Though, honestly, the column goes much broader than that -- it is a detailed and comprehensive examination of the shaky philosophical underpinnings of the "unitary executive" and the recent history of executive privilege.  Yes, very wonky.  It is written by a lawyer.  But juicy indeed.

Posted by mrbrent at 11:01 AM

March 22, 2007

more ufos!

Score another for France.  The wingers may continue their dislike of the surrender-monkeys, but they again remind us of why Bill Murray and John Malkovitch expatriated there:
France opens secret UFO files

Looks like we can take our Blue Books and shove 'em.  Check this:

[Jacques] Patenet's [the aeronautical engineer who heads the office for the study of "non-identified aerospatial phenomena"] answer to questions about evidence of life beyond Earth was sure to inflame the suspicions of those convinced the government is holding back: "We do not have the least proof that extra-terrestrials are behind the unexplained phenomena."

But then he added: "Nor do we have the least proof that they aren't."

A bit weird to see a smattering of intellectual complexity from a government official, non?

Posted by mrbrent at 12:13 PM

angelina jolie is probably a nice lady anyway

As a matter of principal, we leave it to others to comment upon the sort of events chronicled in your US Weekly and People Magazine ventures.  You all have watercoolers, and our knowledge of the reality TV shows is next to nothing.  We also leave the discussion of airplane food and Punjabis owning 7-11s to those better equipped.  But seriously, what is up with that?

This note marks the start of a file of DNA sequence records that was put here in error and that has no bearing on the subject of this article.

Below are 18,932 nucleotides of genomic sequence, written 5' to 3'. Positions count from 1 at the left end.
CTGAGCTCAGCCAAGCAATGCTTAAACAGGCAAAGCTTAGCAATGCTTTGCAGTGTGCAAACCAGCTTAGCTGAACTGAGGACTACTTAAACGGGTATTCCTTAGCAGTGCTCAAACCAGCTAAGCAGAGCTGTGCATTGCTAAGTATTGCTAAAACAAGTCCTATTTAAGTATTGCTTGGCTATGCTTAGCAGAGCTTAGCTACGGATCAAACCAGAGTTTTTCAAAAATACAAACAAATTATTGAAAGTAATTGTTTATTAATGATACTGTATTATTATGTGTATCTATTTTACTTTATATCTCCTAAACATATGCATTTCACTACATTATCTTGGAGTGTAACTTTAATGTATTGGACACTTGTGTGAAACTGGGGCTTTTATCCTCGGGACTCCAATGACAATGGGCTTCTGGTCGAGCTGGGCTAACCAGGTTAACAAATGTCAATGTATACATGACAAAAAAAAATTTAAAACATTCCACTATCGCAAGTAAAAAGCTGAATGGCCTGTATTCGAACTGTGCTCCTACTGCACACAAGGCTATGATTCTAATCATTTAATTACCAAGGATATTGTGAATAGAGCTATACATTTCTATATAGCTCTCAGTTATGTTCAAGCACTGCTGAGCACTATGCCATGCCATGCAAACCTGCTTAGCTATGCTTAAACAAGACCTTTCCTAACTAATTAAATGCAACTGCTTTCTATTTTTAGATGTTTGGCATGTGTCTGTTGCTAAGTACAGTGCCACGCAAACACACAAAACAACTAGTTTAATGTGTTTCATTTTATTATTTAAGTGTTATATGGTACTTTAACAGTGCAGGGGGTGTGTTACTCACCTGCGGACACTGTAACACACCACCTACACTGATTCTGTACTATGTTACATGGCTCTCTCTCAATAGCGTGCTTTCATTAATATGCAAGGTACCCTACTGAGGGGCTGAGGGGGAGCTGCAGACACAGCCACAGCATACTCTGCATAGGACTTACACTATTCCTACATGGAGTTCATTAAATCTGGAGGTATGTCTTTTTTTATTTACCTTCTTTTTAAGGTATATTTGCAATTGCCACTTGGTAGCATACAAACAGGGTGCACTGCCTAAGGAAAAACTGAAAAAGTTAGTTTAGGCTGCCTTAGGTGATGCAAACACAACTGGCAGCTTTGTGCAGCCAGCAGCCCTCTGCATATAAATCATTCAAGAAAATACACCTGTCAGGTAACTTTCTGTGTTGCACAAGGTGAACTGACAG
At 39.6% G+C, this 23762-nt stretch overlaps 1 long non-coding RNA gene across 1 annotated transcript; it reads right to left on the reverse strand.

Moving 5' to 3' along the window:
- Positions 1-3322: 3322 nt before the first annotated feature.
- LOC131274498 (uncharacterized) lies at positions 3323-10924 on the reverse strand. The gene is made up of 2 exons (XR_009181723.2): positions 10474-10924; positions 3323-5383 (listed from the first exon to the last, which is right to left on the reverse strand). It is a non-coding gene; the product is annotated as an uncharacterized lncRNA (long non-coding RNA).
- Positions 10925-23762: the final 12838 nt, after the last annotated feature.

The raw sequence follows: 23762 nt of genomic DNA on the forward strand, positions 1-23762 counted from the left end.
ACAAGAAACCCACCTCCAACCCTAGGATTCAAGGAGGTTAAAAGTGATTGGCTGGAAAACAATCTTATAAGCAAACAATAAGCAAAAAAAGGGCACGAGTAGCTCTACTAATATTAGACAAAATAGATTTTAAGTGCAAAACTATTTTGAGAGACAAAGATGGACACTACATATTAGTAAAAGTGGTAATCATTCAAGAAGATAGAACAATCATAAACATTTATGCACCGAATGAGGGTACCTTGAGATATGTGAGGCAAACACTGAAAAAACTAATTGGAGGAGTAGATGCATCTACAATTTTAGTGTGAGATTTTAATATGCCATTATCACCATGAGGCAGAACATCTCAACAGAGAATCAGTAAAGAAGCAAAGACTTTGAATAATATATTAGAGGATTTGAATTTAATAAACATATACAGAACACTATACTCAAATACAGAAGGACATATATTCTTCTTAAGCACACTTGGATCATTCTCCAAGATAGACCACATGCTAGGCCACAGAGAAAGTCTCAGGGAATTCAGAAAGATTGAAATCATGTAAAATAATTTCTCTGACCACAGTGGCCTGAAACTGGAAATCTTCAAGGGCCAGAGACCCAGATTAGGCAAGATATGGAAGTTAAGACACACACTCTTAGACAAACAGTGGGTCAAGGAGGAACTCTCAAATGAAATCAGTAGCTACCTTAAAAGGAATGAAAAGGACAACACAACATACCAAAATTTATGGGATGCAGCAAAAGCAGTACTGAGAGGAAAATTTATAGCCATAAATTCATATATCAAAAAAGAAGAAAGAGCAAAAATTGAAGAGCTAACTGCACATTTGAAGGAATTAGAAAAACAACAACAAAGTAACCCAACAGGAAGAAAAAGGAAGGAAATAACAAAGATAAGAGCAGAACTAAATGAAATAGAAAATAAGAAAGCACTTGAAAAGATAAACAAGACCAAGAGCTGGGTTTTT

That was just a longish disclaimer to enable me to say this: Angelina Jolie's serial globe-trotting adoptions are creeping me the fuck out.  It's like she's got a map of the world taped to her fridge, and every time she gets a new kid, she puts a sticker on the kid's country of origin.  I propose that Hummels are much cheaper to collect, plus also their upkeep is simpler.

Yes, I know, long way; store closed.  It's just icky, and it's splashed all over NY daily newspapers, so I have to see it all the time.  Don't forget to tip your servers!

Posted by mrbrent at 10:40 AM

March 21, 2007

wonkette wins the al gore caption contest